Author and naturalist Sy Montgomery chronicles the lives of the octopuses she gets to know over several years' of visiting the New England Aquarium in Boston. Along the way she befriends a diverse range of workers and volunteers, learns to scuba dive and becomes completely convinced that octopuses do indeed have souls. Her descriptions of her weekly 'date' with various octopuses, arms submerged in icy water, engulfed by eight sucker-covered tentacles will make you want to rush to the nearest aquarium to follow suit. Athena, Kali, Karma and Octavia each have different personalities. Sometimes cheeky and playful, sometimes withdrawn and quiet, always curious and intelligent, the octopuses teach her as much about herself and other humans as they do about themselves. This is interesting, thought provoking and fun reading.
In the 1960s biologist Leonard Hayflick developed a cell line using cells from an aborted human fœtus from Sweden. That cell line, named WI-38, is used by scientists all over the world to this day in research in a wide range of fields, including vaccine development. The story of its production, acceptance and adoption is a wonderful illustration of the changes that have occurred in science over the last 60 years. It is a tale of scientific endeavor, changing ethical norms and the increasingly tight links between science and business. Meredith Wadman's new book tells the story of the race to find safe vaccines and the difficulties encountered along the way. In doing so she also sheds light on the lives of the people involved, including those who didn't know they were taking part in scientific experiments.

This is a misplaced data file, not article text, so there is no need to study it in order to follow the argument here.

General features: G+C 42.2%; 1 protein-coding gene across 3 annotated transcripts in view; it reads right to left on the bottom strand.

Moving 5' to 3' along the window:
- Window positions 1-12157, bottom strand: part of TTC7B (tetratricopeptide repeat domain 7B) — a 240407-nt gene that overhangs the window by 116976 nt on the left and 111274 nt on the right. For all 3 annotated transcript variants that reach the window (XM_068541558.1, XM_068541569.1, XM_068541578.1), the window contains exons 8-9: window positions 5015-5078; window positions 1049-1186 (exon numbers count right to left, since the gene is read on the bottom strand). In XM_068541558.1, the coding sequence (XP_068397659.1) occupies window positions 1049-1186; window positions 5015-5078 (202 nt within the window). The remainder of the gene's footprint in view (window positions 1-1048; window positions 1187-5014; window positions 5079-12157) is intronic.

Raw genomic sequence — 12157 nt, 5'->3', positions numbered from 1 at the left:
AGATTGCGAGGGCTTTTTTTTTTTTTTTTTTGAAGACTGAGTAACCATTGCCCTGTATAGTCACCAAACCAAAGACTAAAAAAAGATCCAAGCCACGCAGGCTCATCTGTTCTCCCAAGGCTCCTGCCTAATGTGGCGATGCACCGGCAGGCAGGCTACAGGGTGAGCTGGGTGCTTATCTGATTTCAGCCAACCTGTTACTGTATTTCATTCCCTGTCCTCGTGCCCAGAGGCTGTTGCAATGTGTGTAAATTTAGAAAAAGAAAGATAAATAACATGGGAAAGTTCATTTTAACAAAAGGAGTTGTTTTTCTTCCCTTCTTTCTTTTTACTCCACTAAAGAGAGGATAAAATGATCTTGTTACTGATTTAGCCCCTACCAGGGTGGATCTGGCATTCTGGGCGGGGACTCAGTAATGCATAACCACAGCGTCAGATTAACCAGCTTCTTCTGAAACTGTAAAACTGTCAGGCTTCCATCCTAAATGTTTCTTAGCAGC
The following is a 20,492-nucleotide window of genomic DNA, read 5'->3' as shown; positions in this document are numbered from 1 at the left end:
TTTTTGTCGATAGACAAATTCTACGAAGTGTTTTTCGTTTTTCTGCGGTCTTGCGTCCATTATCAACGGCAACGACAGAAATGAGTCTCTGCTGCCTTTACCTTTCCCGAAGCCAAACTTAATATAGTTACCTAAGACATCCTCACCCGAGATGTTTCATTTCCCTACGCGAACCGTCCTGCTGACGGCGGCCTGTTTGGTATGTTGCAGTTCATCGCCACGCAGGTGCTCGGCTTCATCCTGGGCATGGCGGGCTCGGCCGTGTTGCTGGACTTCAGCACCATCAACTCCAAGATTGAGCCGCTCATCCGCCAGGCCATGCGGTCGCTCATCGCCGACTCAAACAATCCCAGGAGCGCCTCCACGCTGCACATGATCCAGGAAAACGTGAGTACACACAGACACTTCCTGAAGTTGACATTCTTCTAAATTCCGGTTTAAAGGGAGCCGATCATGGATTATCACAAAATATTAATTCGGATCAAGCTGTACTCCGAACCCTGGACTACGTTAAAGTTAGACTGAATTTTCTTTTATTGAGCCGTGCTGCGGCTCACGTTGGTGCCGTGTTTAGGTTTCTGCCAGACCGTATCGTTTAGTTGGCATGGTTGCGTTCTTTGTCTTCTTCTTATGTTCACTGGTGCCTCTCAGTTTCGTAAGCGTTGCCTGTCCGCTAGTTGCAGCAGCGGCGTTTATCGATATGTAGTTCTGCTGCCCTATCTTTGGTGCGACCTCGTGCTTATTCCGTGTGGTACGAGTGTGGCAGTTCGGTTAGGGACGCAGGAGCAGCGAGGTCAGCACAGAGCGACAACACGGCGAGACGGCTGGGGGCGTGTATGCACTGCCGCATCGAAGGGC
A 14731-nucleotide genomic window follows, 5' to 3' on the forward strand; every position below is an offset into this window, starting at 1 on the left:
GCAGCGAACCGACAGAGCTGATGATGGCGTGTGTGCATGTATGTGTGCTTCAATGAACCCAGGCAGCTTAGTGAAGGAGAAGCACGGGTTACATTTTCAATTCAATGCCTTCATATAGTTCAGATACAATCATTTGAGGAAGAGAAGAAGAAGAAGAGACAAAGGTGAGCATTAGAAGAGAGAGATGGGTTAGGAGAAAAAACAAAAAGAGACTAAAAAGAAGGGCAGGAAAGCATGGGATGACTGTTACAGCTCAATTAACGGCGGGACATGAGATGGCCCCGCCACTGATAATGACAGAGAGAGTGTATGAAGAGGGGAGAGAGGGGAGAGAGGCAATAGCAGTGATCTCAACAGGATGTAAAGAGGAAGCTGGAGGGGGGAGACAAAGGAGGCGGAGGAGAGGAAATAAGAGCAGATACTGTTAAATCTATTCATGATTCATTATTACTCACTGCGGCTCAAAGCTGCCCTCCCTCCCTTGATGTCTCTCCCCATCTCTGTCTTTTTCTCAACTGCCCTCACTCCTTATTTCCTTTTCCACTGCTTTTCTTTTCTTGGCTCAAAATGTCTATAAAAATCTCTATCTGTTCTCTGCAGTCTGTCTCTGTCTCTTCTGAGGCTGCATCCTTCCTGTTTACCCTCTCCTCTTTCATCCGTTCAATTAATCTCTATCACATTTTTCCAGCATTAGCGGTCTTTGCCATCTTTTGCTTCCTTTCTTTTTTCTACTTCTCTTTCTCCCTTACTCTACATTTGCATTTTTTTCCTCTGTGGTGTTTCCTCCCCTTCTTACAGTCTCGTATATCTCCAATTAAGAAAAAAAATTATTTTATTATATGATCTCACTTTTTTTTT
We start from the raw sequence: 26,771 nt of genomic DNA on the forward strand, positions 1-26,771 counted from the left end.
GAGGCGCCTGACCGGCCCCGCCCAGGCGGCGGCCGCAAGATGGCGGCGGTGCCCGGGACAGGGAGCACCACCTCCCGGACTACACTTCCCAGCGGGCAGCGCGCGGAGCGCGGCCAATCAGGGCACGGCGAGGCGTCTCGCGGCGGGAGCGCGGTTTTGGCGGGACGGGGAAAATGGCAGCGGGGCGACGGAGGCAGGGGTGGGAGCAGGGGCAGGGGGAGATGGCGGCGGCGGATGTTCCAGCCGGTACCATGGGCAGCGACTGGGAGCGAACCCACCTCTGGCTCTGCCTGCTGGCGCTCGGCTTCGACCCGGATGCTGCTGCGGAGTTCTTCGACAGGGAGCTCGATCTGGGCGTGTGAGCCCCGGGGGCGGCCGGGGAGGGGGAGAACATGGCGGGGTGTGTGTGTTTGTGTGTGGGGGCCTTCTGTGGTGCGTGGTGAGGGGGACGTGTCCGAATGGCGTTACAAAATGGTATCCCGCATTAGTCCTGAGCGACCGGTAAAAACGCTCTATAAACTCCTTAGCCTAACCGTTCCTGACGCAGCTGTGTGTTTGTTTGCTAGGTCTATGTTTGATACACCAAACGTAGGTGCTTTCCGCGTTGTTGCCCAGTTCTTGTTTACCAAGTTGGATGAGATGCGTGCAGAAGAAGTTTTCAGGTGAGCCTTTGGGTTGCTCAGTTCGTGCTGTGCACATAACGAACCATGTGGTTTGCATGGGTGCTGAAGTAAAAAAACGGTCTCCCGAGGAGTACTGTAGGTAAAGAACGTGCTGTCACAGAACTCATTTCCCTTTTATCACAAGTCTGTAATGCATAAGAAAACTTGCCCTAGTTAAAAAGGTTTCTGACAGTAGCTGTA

UWA Oceans Institute, the City of Perth Library & Boffins Books are pleased to present A.C. Grayling. His latest book, The Age of Genius, posits how unorthodox thinking, war and technological invention transformed the Seventeenth Century into the crucible of modernity.